Dale Matson said...

I was told by a friend who remained in my former TEC congregation that Bishop Lamb told him that the TEC strategy was to get the property back and the people would come back with it. How's that for the materialist minds of the TEC Bishops?

Anonymous said...

If that is the strategy, Dale, it's essentially the same strategu as that of the departing factions: that many people will follow the property. That certainly explains why so many departees have clung to the stick and bricks while at the same time asserting that they're leaving. The more rational, traditional, and less ethically compromised position would be simply to go and start one's own church with its own facilities (or join another with which one is comfortable).

Scout

Dale Matson said...

Scout,
"If that is the strategy, Dale, it's essentially the same strategu [strategy] as that of the departing factions: that many people will follow the property." I don't believe the departing parishes and Dioceses considered leaving with the property a "strategy". To say that property is what the departed were really loyal to is to put your own legal mind template on reality. This has been your spin on things on many of your posts. Now that TEC leadership has driven out the conservatives, they are going after the conservatives within TEC. At least cannibals only eat their enemies. This is not about "sticks and bricks".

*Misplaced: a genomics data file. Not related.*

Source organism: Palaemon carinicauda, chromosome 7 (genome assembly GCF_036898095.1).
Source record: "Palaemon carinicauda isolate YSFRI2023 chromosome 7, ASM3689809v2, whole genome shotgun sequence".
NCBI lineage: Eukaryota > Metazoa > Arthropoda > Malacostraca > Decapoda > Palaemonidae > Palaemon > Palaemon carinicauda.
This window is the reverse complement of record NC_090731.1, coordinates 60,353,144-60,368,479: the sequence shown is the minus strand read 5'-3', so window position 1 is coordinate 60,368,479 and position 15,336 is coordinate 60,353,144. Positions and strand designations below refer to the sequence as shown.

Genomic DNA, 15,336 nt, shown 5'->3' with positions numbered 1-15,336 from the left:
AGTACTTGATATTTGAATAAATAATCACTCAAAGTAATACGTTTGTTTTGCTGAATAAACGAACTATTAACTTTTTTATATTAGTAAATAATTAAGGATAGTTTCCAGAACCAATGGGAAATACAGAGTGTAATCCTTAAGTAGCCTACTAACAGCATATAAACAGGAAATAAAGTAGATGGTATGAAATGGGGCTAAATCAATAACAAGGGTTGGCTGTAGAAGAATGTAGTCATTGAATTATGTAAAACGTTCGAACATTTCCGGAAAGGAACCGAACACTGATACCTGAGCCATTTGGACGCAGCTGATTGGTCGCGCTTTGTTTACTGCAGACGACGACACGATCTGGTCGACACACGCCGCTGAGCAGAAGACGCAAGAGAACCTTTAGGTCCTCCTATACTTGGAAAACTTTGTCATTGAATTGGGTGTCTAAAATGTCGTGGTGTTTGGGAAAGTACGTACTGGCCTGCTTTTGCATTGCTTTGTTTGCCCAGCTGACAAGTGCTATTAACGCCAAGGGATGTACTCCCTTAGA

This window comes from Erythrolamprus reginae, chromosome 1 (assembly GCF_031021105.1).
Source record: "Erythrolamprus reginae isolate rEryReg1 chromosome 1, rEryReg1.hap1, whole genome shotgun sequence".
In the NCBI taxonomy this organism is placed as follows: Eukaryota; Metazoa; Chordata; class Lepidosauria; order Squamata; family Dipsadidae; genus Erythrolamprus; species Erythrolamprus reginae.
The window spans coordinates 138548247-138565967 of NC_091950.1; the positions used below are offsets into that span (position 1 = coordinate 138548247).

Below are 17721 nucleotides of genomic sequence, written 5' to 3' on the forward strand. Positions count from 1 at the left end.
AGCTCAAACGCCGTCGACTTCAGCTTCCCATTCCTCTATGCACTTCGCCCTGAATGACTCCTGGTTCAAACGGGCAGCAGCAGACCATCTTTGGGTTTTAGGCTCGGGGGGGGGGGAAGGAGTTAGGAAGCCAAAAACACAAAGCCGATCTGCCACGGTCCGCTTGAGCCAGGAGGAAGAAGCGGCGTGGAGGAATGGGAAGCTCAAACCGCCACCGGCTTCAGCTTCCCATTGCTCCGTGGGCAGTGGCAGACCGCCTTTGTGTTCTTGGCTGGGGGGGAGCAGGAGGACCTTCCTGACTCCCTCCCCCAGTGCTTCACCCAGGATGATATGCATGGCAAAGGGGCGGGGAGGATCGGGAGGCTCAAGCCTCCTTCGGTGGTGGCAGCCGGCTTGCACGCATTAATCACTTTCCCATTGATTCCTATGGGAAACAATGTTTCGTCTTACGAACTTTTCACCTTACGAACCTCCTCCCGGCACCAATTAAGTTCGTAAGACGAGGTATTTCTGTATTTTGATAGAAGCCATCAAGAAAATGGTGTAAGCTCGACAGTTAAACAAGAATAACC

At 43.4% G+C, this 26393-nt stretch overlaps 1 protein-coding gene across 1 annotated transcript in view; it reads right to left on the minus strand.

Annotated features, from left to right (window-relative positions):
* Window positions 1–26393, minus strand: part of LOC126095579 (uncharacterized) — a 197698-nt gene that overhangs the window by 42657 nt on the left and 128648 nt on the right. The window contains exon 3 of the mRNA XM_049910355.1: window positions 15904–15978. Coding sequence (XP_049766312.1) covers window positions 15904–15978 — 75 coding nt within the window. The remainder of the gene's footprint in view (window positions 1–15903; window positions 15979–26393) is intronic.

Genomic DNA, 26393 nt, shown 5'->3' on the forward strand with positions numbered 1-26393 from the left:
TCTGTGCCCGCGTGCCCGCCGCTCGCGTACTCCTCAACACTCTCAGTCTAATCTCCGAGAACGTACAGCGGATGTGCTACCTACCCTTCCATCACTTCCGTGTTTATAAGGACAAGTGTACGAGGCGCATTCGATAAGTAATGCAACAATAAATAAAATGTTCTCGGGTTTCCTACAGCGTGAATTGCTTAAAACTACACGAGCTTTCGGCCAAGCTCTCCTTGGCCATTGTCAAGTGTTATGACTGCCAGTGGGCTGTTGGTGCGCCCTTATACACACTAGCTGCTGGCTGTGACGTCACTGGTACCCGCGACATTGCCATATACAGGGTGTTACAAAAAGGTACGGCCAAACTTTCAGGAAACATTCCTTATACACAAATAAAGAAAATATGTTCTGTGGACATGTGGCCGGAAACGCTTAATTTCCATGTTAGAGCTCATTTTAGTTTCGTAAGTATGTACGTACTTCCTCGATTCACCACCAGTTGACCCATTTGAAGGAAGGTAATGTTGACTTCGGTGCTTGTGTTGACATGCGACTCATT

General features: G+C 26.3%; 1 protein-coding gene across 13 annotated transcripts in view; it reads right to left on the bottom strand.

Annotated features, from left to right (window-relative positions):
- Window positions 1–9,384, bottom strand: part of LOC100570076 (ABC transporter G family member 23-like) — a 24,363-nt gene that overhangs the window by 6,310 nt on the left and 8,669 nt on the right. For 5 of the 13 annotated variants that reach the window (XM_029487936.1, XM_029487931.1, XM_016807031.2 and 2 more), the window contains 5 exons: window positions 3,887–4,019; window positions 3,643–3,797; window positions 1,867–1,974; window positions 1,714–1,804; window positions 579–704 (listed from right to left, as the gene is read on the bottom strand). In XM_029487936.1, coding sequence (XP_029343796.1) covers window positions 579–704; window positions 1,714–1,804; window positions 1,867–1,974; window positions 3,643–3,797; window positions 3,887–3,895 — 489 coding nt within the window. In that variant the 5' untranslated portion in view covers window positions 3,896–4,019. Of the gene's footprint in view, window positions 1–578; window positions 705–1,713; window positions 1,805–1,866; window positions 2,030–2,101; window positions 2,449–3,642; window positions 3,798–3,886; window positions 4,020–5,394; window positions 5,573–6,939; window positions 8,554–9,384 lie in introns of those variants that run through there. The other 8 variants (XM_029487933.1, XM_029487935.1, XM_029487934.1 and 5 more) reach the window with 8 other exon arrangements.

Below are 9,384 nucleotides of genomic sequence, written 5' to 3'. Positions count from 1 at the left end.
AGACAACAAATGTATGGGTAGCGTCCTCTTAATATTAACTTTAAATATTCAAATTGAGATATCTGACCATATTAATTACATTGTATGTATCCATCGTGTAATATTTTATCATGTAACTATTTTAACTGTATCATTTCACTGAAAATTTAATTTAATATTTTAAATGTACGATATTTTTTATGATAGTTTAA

Anonymous said...

I don't say that the departing parishioners were "loyal" to property, Dale. I do say that many of them planned their actions in a way that included claims to the property. Since the traditional remedy for departing a church with which one is uncomfortable is to simply depart, and that remedy has the benefits of expedition, low cost, and avoidance of conflict with those who do not depart, I recommend it as an option. In my particular parish (which may or may not be typical) the departing folks definitely contemplated that they would have greater support for their plan to leave if they could retain control of the physical property and accounts of the church, as opposed to having to start afresh. When I look around the country, I see a lot similar fact patterns playing out, although I don't know the details well enough to know the motivations of the departees in every case.